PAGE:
500 words, minimum. No need to repeat the questions in your answers 12 pt font, 1 inch margins, double spaced, standard font, upload a Word doc or PDF. 1. What were 3 new things you learned and 3 questions you had about Hari Kondabolu’s work “The Problem with Apu?” What were 3 takeaways from Hari’s conversation with Hank Azaria? 2. a. What surprised you about W. Kamau Bell’s work on the Sikh community of the United States? b. And from Hasan Minhaj’s discussions with South Asian American teens? Why do we need to have these conversations? c. Have you heard about this tragedy? Or this hate crime? Or this one on April 15, 2022 (attached)? Or this one in NYC? 3. Go back over the 5 part series on political efficacy. Name 3 things new to you about Bhagat Singh Thind’s argument. 4. How do you react to the disclosure of solidarity between South Asian and Black Americans in their fight for justice? What was the tragedy of the Bagai family? Note that both Thind and Bagai were mentioned in the first “Asian Americans” episodes assigned for this class. How do you make sense of what happened to Bhagat Singh Thind and the Supreme Court verdict in 1923? Do you connect it to this tragedy and this tragedy? 5. Watch this trailer for In Search of Bengali Harlem. The Los Angeles premiere is on May 6, 2023. 6. How do South Asian Americans appear in US public culture? How are we subjected to Orientalism in a way that is different than Arab Americans, East Asian Americans and Southeast Asian Americans? 7. According to Vijay Prashad, why is anti-Blackness an issue in South Asian American communities? 8. Read Hidden Genocide. Why do you think this part of British history is not taught? 9. Watch these trailers for Polite Society (2023), Hot Mess Holiday (2021) via Comedy Central and India Sweets and Spices (2021) available on Hulu. (All films were written by, directed by, produced by, and star South Asian American creative writers and comedians… these films don’t grapple with questions of identity so much as older films, like The Namesake or Harold and Kumar Go to White Castle. If you haven’t seen them, check them out; they were fun to watch especially during school breaks.) How might you situate these films within Asian American Studies? 10. Watch Hasan Minhaj and Tan France, Maria Qamar and hatecopy. How do you respond to Hasan, Tan, and Maria Qamar’s work? Watch: Hasan Answers Questions From Desi Teens Hasan Learns What It’s Like To Grow Up In Desi 2019 Kal Penn Approves This Message Listen: The Fallout of a Callout- Hank Azaria ft Hari Kondabolu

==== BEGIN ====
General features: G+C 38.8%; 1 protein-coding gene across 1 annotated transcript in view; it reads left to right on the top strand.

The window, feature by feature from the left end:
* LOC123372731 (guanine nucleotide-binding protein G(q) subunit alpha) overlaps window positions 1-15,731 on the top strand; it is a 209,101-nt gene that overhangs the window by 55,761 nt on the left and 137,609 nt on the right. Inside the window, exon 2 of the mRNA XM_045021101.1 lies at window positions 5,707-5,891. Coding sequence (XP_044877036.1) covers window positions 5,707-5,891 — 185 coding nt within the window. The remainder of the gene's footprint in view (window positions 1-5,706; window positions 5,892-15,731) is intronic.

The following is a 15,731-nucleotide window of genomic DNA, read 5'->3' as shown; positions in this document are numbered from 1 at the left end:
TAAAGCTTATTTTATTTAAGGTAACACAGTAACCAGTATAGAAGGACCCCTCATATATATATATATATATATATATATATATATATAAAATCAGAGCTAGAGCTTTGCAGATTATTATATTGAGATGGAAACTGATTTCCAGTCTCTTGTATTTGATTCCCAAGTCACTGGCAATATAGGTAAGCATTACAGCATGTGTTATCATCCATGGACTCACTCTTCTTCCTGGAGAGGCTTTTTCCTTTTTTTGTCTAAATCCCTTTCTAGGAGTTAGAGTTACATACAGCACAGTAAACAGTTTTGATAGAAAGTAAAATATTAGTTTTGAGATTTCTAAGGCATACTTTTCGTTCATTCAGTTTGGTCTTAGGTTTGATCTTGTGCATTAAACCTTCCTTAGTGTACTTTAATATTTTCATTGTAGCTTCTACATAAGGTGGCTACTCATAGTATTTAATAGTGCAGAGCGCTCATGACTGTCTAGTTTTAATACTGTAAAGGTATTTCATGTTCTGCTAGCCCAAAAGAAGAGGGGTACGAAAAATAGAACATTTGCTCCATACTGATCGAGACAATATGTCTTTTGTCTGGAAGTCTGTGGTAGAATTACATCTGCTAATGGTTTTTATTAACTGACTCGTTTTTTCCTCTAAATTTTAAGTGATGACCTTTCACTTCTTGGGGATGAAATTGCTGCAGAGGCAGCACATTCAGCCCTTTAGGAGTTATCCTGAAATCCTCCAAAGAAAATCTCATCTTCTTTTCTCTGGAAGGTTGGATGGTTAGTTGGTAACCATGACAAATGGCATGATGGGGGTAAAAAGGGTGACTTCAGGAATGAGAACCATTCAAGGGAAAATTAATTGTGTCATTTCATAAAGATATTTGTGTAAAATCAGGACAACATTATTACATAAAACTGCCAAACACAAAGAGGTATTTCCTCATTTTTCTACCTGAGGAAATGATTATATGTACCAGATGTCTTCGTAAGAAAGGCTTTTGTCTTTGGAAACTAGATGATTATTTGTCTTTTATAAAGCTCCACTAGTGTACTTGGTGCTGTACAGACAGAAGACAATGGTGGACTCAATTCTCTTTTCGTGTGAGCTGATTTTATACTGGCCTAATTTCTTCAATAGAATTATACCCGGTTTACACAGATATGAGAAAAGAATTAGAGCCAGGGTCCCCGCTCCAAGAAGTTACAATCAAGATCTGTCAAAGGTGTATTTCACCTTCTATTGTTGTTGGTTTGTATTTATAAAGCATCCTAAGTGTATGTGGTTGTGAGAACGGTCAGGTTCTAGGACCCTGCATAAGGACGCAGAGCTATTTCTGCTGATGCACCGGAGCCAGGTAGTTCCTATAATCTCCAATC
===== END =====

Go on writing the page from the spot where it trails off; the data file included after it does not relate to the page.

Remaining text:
The South Asian American community in the United States has a rich and diverse history that has often been overshadowed by mainstream narratives (Kondabolu, 2017). This paper delves into various aspects of South Asian American identity, activism, and representation in contemporary American society. Through discussions on the works of prominent figures like Hari Kondabolu, W. Kamau Bell, and Hasan Minhaj, as well as historical events and legal cases, we aim to gain a deeper understanding of the challenges and triumphs faced by South Asian Americans (Peters, 2019; Bell, 2018).
1. Hari Kondabolu’s “The Problem with Apu” and Conversations with Hank Azaria
Hari Kondabolu’s documentary “The Problem with Apu” shed light on the problematic portrayal of South Asian characters in American media (Kondabolu, 2017). Three new insights learned from this work include the impact of racial stereotypes on individuals, the importance of representation in media, and the complexities of addressing such issues within the entertainment industry (Peters, 2019). In his conversation with Hank Azaria, three key takeaways include Azaria’s acknowledgment of the harm caused by Apu’s character, the need for accountability in the entertainment industry, and the potential for change in media representation (Kondabolu, 2017).